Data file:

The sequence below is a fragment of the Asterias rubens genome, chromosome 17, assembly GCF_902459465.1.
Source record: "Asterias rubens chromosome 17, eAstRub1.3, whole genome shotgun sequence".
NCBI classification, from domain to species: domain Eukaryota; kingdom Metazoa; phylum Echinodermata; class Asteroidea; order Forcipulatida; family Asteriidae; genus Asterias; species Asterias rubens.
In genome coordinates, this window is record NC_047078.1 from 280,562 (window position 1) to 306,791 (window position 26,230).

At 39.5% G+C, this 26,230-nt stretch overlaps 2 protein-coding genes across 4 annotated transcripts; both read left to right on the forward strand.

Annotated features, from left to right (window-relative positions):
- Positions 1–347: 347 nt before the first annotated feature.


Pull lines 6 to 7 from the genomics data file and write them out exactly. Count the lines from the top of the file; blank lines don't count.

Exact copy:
Annotated features, from left to right (window-relative positions):
- Positions 1–347: 347 nt before the first annotated feature.